The Maryhurst University Musical Instrument show is this weekend,  Saturday and Sunday, the 3rd and 4th. Admission is only $3 … this is a really good deal, and a great “peek” at up-and-coming makers, as well as the more well-established ones.

Last year there were two banjo-makers, three or four mandolin makers, one double-bass maker, one maker of traditional Persian instruments, one maker of electric Kalimbas, one maker of traditional Mexican instruments, three or so Ukulele makers, possibly  ten makers of violin-family instruments, a couple of cigar-box ukulele makers, one orchestral harp maker and probably fifty to sixty guitar makers, of all varieties.

Handmade Bluegrass fiddle took months to complete

I have had more discouraging setbacks on this instrument than in any instrument of the last ten years, probably. I got sick early in the making, and was very busy with work as well, so that slowed things down. Twice I made errors and had to scrap the neck and start over. (Boy, is that frustrating!) Then I somehow got a serious muscle spasm in my back, and could hardly walk for several weeks.

However, perseverance pays off, and I finally completed the five string fiddle last night. There are still some spots to touch up on the varnish, and some other cosmetic issues, but for purposes of practicality, it is complete– and playing very well.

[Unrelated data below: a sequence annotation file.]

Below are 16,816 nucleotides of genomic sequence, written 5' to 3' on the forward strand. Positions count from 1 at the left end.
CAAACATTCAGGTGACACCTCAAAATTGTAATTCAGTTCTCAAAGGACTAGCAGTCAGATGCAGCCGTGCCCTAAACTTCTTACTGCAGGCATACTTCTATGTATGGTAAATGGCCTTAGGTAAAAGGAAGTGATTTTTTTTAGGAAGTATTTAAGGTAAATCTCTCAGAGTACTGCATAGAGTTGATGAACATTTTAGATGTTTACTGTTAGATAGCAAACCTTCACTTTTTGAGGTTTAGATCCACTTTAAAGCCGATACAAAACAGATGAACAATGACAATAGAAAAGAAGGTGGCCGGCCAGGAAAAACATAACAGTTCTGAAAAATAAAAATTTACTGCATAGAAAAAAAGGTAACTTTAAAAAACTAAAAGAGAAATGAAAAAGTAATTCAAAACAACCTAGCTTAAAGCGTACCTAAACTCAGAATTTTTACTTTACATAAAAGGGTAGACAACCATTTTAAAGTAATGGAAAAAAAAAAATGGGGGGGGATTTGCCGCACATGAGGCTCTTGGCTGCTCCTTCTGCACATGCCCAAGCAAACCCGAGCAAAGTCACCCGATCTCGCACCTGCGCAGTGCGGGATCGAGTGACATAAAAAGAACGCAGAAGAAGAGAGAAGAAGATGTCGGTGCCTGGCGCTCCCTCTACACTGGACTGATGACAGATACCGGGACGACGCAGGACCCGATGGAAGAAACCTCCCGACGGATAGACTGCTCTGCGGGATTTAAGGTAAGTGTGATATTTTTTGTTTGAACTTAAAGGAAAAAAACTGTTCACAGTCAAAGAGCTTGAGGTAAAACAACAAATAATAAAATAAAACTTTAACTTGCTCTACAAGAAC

Oregon Bigleaf Maple and Sitka Spruce

The maple wood is from the same log  from which I made last year’s five string fiddle. The flame is not quite as spectacular, as it came from a different portion of the log, but still definite eye-candy–the back looks like a cloudy golden sunset in the right light.

If you’d like to try it out, please come to the Marylhurst show this weekend. Meanwhile, here are some photos:

Front of Oliver Five String Fiddle

Front of the fiddle– colors are close, but in person it is more brown/red…less yellow.

 

Back of Oliver 5-String Fiddle

The back looks pretty good, but it is better, of course, in person…you can see the flame better.

Close-up of Oliver 5-String Fiddle Back

Here is a closer view of the grain of the back. It really requires the changing angle of the light, to get the best view of it.

Back of Oliver Five-String Fiddle neck

Here’s the back of the scroll. I really like the flame in the neck.

Side View of Oliver Five-string Fiddle scroll

And, finally, the side of the scroll itself. Not much flame in the wood, but I like the way it turned out, anyway.

Come and try it out at the show. I’ll hope to see you there.

 

 

 

 

 

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Beginning a New Cello

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Starting a new “Davidov” Cello

I decided a new cello was in order, and I hope to have it completed in time for the Marylhurst Musical Instrument Makers Show, the last weekend of April.

This will be another “Davidov” 1712 Stradivarius model, similar to the one on my Chronology page (instrument #16), but with a one-piece back. I like one-piece backs, but they are not very common on a cello. This wood (back, sides and neck) is from the same maple log as that from which instrument #19 (five-string fiddle #2) is made. The belly will be Sitka spruce. I plan to make the whole instrument darker than the last one was. Here is a photo of the slab from which the back will be made:

This is a slab of old-growth Big-leaf Maple heartwood. Not everyone will use heartwood, but I like it. I planed some of the rough surface off so that you can see the flame in the wood.

I will try to post photographs of the progress, as the cello emerges.